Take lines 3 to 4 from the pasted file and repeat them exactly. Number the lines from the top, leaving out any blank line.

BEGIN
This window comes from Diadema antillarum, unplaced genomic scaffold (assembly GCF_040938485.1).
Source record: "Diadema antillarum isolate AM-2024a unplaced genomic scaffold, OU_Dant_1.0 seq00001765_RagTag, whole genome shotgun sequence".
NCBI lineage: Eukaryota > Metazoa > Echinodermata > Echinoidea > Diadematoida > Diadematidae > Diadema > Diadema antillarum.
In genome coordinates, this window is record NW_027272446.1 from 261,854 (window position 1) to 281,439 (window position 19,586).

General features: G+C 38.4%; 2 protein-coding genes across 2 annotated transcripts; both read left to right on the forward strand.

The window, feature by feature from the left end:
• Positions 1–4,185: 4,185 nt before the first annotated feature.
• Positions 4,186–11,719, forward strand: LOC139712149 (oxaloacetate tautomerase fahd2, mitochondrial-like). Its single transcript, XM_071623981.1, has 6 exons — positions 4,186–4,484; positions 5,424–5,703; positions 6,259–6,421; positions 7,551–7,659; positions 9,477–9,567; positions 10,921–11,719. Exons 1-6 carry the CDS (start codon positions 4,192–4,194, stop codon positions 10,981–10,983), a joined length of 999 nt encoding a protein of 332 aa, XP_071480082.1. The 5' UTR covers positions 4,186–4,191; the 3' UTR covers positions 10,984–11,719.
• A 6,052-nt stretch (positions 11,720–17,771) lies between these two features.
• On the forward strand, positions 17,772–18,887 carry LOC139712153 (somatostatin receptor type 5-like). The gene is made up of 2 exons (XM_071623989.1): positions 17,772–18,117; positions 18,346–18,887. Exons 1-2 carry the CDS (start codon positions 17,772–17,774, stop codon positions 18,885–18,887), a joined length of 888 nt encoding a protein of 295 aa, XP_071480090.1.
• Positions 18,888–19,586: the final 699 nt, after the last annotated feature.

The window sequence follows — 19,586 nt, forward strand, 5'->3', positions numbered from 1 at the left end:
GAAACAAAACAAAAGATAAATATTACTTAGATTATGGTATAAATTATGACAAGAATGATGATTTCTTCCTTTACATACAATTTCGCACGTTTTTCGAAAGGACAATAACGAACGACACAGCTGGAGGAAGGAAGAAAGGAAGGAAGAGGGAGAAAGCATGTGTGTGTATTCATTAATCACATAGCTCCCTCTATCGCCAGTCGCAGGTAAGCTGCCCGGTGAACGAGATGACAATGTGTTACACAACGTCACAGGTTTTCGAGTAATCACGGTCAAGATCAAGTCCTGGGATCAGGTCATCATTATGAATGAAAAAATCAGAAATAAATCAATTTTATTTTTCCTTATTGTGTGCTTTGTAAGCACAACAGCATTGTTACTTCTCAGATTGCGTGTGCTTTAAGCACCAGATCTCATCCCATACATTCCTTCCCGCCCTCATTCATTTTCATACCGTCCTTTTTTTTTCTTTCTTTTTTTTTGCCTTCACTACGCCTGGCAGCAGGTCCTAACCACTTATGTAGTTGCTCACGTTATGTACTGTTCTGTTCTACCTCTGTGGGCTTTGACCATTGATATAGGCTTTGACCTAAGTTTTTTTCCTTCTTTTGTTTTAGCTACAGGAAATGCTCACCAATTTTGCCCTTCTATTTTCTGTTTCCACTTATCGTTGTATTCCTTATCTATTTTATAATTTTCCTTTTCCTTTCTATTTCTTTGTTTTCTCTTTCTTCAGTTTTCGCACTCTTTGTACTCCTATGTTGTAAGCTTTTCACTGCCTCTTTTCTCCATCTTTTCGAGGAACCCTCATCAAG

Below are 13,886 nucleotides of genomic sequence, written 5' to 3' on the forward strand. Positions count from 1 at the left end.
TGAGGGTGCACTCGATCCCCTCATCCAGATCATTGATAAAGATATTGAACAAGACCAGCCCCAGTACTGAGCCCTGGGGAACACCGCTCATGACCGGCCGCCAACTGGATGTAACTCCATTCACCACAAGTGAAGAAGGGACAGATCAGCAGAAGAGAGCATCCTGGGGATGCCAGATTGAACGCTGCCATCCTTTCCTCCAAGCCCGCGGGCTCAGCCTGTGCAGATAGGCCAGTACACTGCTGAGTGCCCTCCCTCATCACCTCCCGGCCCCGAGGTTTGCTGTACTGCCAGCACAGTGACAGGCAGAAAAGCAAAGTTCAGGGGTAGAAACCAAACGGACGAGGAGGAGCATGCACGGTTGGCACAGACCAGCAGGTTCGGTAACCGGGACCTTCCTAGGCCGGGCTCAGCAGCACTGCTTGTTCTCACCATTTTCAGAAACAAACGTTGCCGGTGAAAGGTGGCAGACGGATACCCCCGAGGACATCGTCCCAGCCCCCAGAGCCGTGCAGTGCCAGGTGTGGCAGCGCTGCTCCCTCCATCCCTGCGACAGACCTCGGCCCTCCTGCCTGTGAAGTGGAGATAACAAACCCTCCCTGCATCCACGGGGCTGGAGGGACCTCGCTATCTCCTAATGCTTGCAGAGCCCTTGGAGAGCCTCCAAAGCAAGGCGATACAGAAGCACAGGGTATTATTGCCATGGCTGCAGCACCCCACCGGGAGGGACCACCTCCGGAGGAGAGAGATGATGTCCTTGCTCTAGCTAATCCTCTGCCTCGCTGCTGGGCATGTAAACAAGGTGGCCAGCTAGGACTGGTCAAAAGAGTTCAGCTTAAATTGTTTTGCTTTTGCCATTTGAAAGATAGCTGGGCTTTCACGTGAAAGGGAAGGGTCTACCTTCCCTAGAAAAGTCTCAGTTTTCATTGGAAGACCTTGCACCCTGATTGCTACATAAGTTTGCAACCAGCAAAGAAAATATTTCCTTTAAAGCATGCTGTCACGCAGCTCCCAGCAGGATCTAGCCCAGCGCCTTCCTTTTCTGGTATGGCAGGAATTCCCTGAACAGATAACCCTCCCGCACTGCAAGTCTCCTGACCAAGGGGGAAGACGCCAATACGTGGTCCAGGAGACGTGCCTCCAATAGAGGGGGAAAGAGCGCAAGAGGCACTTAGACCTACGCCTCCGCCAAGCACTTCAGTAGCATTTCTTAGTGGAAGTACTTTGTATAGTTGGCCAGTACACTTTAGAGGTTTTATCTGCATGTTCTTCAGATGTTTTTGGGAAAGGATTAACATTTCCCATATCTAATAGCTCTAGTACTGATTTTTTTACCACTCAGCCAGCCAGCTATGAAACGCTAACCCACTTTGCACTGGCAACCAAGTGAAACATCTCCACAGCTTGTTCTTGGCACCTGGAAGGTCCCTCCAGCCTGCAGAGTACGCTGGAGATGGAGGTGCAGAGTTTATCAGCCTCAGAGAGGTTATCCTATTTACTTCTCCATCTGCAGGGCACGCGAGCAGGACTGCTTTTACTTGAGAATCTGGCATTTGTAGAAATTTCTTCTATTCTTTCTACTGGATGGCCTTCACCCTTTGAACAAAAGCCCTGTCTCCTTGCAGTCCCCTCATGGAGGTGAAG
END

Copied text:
NCBI lineage: Eukaryota > Metazoa > Echinodermata > Echinoidea > Diadematoida > Diadematidae > Diadema > Diadema antillarum.
In genome coordinates, this window is record NW_027272446.1 from 261,854 (window position 1) to 281,439 (window position 19,586).